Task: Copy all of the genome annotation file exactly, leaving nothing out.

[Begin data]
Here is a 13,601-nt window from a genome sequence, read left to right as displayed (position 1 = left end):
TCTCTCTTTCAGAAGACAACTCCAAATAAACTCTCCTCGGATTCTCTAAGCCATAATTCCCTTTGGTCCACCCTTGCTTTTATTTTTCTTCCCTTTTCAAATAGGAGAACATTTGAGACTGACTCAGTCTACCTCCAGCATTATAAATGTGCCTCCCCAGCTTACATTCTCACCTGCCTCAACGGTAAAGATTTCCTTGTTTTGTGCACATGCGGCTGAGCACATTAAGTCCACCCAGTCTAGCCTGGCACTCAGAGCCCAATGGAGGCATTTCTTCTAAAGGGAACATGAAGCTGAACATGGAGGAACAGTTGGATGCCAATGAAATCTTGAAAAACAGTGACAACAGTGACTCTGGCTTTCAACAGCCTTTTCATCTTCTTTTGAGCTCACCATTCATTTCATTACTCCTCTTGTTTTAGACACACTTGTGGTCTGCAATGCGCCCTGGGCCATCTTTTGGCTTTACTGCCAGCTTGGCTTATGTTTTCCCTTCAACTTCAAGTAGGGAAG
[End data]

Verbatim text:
Here is a 13,601-nt window from a genome sequence, read left to right as displayed (position 1 = left end):
TCTCTCTTTCAGAAGACAACTCCAAATAAACTCTCCTCGGATTCTCTAAGCCATAATTCCCTTTGGTCCACCCTTGCTTTTATTTTTCTTCCCTTTTCAAATAGGAGAACATTTGAGACTGACTCAGTCTACCTCCAGCATTATAAATGTGCCTCCCCAGCTTACATTCTCACCTGCCTCAACGGTAAAGATTTCCTTGTTTTGTGCACATGCGGCTGAGCACATTAAGTCCACCCAGTCTAGCCTGGCACTCAGAGCCCAATGGAGGCATTTCTTCTAAAGGGAACATGAAGCTGAACATGGAGGAACAGTTGGATGCCAATGAAATCTTGAAAAACAGTGACAACAGTGACTCTGGCTTTCAACAGCCTTTTCATCTTCTTTTGAGCTCACCATTCATTTCATTACTCCTCTTGTTTTAGACACACTTGTGGTCTGCAATGCGCCCTGGGCCATCTTTTGGCTTTACTGCCAGCTTGGCTTATGTTTTCCCTTCAACTTCAAGTAGGGAAG